The Heavy have announced their brand-new album AMEN out on April 21st and available to pre-order now here. Marking the announcement, they have unleashed the first taste of the record with new single ‘Hurricane Coming’.Tearing through like a buzz funk tornado, ‘Hurricane Coming’ kicks the door down on the new era of The Heavy, opening their sixth album with an exhilarating maelstrom of ‘60s R&B riffs, horns and gospel harmonies.It has been inspired by frontman Kelvin Swaby being caught up in Hurricane Irma soon after moving to the US. “The power of that, and it only touched us at, like, a one,” he recalls. “It’s just the way that relationships are as well. It was like ‘just be careful of taking something beautiful for granted.’ Don’t take people for fools. There’s always something waiting, lurking, even…”
With Daniel Taylor (guitar), Spencer Page (bass) and Chris Ellul (drums) remaining in the UK, the trans-Atlantic four-piece are embedded deep into Western pop culture. Their inescapable back catalogue has made them mainstays of modern radio, TV, cinema and gaming which is, subconsciously or not, familiar to millions and has knocked Mark Wahlberg for six, swept Obama to a second term and battered at the winter cabin windows of Tarantino’s The Hateful Eight along the way.Their corrupted R&B power is unstoppable and, revived to full blast from the pandemic lull, they’re hurtling into 2023, whipping and writhing with seditious blues drama, soul and gospel passion, the crunch of prime hip-hop and garage punk’s visceral electricity pulsating through AMEN.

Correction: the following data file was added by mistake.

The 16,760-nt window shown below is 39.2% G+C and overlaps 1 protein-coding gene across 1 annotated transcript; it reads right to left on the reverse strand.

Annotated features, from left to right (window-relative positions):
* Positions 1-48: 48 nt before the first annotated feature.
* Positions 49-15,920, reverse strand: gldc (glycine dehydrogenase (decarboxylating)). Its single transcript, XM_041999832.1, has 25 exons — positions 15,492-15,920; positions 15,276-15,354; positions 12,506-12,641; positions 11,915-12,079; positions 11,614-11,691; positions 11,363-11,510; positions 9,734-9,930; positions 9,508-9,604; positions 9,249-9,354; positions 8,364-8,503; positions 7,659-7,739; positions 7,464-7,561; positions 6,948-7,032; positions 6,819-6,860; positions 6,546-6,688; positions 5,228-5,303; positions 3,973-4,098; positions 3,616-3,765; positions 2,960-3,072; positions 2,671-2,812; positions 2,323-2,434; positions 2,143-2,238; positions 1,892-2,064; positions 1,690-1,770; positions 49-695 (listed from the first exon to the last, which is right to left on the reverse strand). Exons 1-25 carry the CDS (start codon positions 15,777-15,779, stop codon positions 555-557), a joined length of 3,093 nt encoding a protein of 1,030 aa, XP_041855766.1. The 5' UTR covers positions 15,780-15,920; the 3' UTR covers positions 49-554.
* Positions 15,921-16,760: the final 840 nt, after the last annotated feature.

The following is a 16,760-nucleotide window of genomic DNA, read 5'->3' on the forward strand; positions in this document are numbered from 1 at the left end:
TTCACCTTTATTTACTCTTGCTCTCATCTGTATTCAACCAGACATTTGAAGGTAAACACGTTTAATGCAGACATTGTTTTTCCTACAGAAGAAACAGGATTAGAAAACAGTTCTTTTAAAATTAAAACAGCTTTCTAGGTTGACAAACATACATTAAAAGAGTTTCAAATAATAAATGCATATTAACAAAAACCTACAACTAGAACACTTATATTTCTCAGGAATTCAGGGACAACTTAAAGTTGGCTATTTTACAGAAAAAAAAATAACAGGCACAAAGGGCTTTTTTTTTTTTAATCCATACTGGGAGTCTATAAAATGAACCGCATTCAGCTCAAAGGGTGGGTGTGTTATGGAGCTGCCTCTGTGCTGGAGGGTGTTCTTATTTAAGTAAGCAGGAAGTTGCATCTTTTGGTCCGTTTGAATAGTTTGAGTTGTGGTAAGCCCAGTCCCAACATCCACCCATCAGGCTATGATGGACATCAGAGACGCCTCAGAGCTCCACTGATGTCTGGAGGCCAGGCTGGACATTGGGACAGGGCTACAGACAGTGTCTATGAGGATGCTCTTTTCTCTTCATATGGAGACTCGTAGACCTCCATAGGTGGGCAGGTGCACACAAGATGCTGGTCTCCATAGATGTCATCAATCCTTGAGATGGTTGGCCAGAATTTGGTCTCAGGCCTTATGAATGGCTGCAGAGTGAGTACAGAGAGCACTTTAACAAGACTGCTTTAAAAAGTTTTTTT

Elsewhere on the new album there’s the grimy swamp glam of ‘Bad Muthafucker’ and gnarled roadhouse rocker ‘Stone Cold Killer’ (about Dan’s new kitten – “that beautiful thing kills everything”) that bristle with the same untamed energies, inspired by Dan’s recent submersion into the YouTube channel of Alan Lomax’s classic field recordings, while AMEN has further broad stylistic sermons to preach.
‘I Feel The Love’ jumps with the Pentecostal pop fever full of Mississippi heat. ‘Ain’t A Love’ tells the story of a deceitful old flame returning to town in dark, lumbering tones akin to a Morricone carnival. ‘Messin’ With My Mind’ imagines The Stranglers as a bunch of ragged Southern shack shakers. And ‘Whole Lot Of Me’, ‘Feels Like Rain’ and ‘Without A Woman’ evoke the string-drenched classic soul of Sam Cooke and Curtis Mayfield with a sly modern crackle.